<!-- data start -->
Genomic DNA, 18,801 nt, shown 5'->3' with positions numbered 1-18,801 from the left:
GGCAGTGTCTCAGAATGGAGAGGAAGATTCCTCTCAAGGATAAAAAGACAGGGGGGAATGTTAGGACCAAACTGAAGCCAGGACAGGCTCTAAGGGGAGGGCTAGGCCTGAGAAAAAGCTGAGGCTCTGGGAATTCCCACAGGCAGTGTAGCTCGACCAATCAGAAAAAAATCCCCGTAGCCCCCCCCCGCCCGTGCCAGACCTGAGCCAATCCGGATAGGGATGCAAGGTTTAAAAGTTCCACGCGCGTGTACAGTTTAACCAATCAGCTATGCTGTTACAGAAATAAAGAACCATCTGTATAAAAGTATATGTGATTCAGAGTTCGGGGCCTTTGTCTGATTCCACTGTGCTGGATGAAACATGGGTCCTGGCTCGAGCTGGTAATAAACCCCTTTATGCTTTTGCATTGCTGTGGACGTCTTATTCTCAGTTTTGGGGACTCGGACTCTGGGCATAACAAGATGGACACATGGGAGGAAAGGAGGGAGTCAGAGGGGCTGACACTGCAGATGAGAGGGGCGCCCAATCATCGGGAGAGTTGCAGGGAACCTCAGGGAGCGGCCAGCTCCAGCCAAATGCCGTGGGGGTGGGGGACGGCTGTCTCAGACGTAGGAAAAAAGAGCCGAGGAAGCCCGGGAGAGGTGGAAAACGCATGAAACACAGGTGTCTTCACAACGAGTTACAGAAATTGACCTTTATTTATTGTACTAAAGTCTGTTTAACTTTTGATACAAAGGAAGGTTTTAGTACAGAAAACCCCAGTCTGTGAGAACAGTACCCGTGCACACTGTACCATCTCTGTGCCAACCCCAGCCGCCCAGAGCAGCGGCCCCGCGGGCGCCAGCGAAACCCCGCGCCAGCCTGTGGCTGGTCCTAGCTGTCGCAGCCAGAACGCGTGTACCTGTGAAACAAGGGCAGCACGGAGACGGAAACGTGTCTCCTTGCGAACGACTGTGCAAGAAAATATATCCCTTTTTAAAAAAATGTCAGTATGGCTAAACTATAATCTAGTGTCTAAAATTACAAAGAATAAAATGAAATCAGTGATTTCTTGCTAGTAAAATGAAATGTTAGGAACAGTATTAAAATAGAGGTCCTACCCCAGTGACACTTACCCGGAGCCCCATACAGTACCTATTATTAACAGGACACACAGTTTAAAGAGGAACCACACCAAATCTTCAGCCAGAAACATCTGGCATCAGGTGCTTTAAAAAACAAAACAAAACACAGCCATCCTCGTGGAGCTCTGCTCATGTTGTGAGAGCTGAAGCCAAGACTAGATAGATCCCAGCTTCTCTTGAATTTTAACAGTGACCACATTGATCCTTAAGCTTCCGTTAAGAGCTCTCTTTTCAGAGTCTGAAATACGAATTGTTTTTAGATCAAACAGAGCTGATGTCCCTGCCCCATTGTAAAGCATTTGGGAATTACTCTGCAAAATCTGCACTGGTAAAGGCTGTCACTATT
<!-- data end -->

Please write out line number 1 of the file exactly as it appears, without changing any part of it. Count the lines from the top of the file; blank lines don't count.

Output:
Genomic DNA, 18,801 nt, shown 5'->3' with positions numbered 1-18,801 from the left: